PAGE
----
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Magnolia officinalis - Rehder.&E.H.Wilson.

Common Name Hou Po
Family Magnoliaceae
USDA hardiness 7-10
Known Hazards None known
Habitats Alpine and hilly areas[147]. Forests at elevations of 300 - 1500 metres[266].
Range E. Asia - W. China.
Edibility Rating  
Other Uses  
Weed Potential No
Medicinal Rating  
Care
Frost Hardy Moist Soil Semi-shade Full sun
Magnolia officinalis Hou Po


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Magnolia officinalis Hou Po
http://commons.wikimedia.org/wiki/User:Crusier

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Summary


Physical Characteristics

 icon of manicon of lolypop
Magnolia officinalis is a deciduous Tree growing to 20 m (65ft) by 12 m (39ft).
It is hardy to zone (UK) 8. It is in flower from May to June, and the seeds ripen from Aug to October. The species is hermaphrodite (has both male and female organs) and are pollinated by Beetles. Suitable for: light (sandy), medium (loamy) and heavy (clay) soils and prefers well-drained soil. Suitable pH: acid, neutral and basic (alkaline) soils. It can grow in semi-shade (light woodland) or no shade. It prefers moist soil. It can tolerate atmospheric pollution.

Synonyms

Habitats

Woodland Garden Canopy; Secondary;

Edible Uses

None known

Medicinal Uses



Plants For A Future can not take any responsibility for any adverse effects from the use of plants. Always seek advice from a professional before using a plant medicinally.

Antibacterial;  Antiseptic;  Antispasmodic;  Aphrodisiac;  Appetizer;  Digestive;  Diuretic;  Emmenagogue;  
Expectorant;  Ophthalmic;  Stomachic;  Tonic.

Hou Po has been used in Chinese herbal medicine for at least 2,000 years. The aromatic, pungent and warming bark is used in the treatment of various disorders of the digestive system[254]. Ophthalmic[46, 61, 109, 174]. The flowers are an aromatic digestive tonic[238]. A decoction of the flower buds is an esteemed emmenagogue in China, their use is therefore contraindicated for pregnant women[218]. The flowers are used in the treatment of abdominal distension, shortness of breath etc[176, 238]. They are harvested in the summer and can be used fresh or dried[238]. The stem bark is antiseptic, antispasmodic, aphrodisiac, appetizer, diuretic, expectorant, hypotensive, stomachic and tonic[46, 61, 109, 147, 174, 176, 218]. The bark is used internally in the treatment of abdominal distension, loss of appetite, gastro-enteritis, vomiting, diarrhoea, asthma and coughs with acute phlegm[147, 174, 176, 218, 238]. The bark is harvested in the autumn and dried for later use[238]. It does not store well so stocks should be renewed annually[238]. The plant is digestive and stomachic[218]. Extracts of the plant contain bactericidal compounds and an essential oil, they are effective against salmonella[218].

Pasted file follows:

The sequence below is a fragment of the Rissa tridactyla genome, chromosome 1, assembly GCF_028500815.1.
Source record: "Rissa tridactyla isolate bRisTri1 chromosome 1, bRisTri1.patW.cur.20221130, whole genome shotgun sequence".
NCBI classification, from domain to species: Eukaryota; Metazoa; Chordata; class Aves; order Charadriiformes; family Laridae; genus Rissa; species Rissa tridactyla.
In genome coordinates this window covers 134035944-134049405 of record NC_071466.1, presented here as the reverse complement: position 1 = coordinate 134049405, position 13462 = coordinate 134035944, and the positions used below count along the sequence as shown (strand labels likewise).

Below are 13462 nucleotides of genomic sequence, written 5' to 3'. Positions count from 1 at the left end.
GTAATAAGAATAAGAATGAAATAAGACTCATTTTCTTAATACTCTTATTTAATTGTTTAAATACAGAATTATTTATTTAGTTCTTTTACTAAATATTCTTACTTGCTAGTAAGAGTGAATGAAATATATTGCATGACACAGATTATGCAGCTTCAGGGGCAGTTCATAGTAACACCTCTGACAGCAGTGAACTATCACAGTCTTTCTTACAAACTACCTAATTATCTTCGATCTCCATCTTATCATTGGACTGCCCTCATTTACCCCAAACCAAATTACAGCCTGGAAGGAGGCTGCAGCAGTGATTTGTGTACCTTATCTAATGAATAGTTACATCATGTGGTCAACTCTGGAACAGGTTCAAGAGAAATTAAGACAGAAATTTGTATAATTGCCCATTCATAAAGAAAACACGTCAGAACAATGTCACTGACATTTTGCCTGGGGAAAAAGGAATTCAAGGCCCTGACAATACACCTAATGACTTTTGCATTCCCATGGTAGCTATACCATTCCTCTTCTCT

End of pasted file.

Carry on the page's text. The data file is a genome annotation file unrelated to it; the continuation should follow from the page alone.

Other Uses

Wood.

Wood - fine grained. It is said to be a useful wood.

Cultivation details

Best grown in a warm position in a moderately rich free soil of an open texture[1]. The branches are brittle so a sheltered position is required[200]. Very tolerant of atmospheric pollution[200]. Hardy to about -10°c[200]. The fleshy roots are easily damaged and any transplanting is best done during a spell of mild moist weather in late spring[182].

Propagation

Seed - best sown as soon as it is ripe in a cold frame. Stored seed must be kept cold over the winter and should be sown in late winter in a cold frame[200]. The seed usually germinates in the spring but it can take 18 months. Prick out the seedlings into individual pots when they are large enough to handle and grow them on in light shade in a cold frame or greenhouse for at least their first winter. They can be planted out into their permanent positions when they are more than 15cm tall, though should be well mulched and given some protection from winter cold for their first winter or two outdoors. Layering in early spring[200].

Other Names

If available other names are mentioned here

Found In

Countries where the plant has been found are listed here if the information is available

Weed Potential

Right plant wrong place. We are currently updating this section. Please note that a plant may be invasive in one area but may not in your area so it’s worth checking.

Conservation Status

IUCN Red List of Threatened Plants Status :

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Expert comment

Author

Rehder.&E.H.Wilson.

Botanical References

11200266

Links / References

For a list of references used on this page please go here

Readers comment

Robert Whitman   Sun Oct 20 00:40:18 2002

I have planted this tree in Kansas City (Zone 5) and has survived 2 winters, one was a brutal one. It is my most beautiful tree. It is 10' tall and growing very well. Time will tell if it is 100% hardy for me, but no damage so far!

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